Hengist and Horsa
- (mid-fifth century)Brothers who, according to the history of Bede and the Anglo-Saxon Chronicle, led a band of Anglo-Saxon mercenaries to England at the request of a British ruler. Rather than aiding the native Britons, they conquered them and established a kingdom. Bede also notes that they were descendants of Woden, "from whose stock sprang the royal house of many provinces"(56).Following the Roman withdrawal from Britain in 410, the native British population faced raids from the Picts and Scots to their north. Unable to defend themselves from these invaders, the British, led by Vortigern, sought out mercenaries to help them. Vortigern invited a band of Angles and Saxons under the direction of Hengist and his brother Horsa to expel the invaders. In exchange for their assistance the mercenaries were promised the Isle of Thanet. In 449 Hengist and Horsa arrived with three shiploads of warriors to fight off the invaders from the north. Having successfully defeated the northerners, Hengist and Horsa turned their mercenaries against their employers and began their own invasion of Britain. In 455 Hengist and Horsa fought a battle against Vortigern. Horsa was killed in the battle, but Hengist defeated Vortigern and took over the kingdom of Kent. Hengist and his son Æsc fought several other battles against the Britons in the course of their conquest of Kent. In 465 they defeated the Britons and killed twelve British chieftains, and in 473 they fought another battle in which they overwhelmed the British and forced them to flee from the battlefield. Although the date of his death is unknown, Hengist may have ruled Kent for much of the next fifteen years. According to the Anglo-Saxon Chronicle, Æsc became king in 488 and reigned over Kent for the next twenty-four years.See alsoBibliography♦ Bede. Ecclesiastical History of the English People with Bede's Letter to Egbert and Cuthbert's Letter on the Death of Bede. Trans. Leo Sherley-Price. Harmondsworth, UK: Penguin, 1991.♦ Blair, Peter Hunter. The World of Bede. Cambridge: Cambridge University Press, 1990.♦ Geoffrey of Monmouth. The History of the Kings of Britain. Trans. Lewis Thorpe. Harmondsworth, UK: Penguin, 1982.♦ Howe, Nicholas. Migration and Mythmaking in Anglo-Saxon England. New Haven: Yale University Press, 1989.♦ Stenton, Frank M. Anglo-Saxon England. 3d ed. Oxford: Clarendon, 1971.♦ Whitelock, Dorothy, ed. The Anglo-Saxon Chronicle. Westport, CT: Greenwood, 1986.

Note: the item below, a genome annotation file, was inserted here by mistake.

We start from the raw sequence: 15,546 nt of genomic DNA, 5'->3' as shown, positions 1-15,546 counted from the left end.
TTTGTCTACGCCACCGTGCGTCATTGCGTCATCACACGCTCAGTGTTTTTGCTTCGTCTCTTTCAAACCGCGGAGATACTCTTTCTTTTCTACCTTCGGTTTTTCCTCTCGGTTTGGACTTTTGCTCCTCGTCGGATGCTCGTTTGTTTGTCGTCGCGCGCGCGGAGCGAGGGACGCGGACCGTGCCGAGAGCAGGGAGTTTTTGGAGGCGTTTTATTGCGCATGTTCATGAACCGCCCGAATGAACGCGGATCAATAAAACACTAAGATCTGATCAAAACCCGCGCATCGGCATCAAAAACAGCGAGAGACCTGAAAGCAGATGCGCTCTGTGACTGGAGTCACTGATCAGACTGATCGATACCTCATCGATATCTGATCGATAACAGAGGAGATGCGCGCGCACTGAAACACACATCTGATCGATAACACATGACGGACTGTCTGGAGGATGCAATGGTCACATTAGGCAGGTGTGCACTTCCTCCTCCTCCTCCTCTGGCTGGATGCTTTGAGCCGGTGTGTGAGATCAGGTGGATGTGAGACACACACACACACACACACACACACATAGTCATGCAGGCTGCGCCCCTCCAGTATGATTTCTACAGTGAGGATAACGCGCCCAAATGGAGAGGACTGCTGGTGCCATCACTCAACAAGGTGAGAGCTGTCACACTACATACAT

Encyclopedia of Barbarian Europe. 2014.
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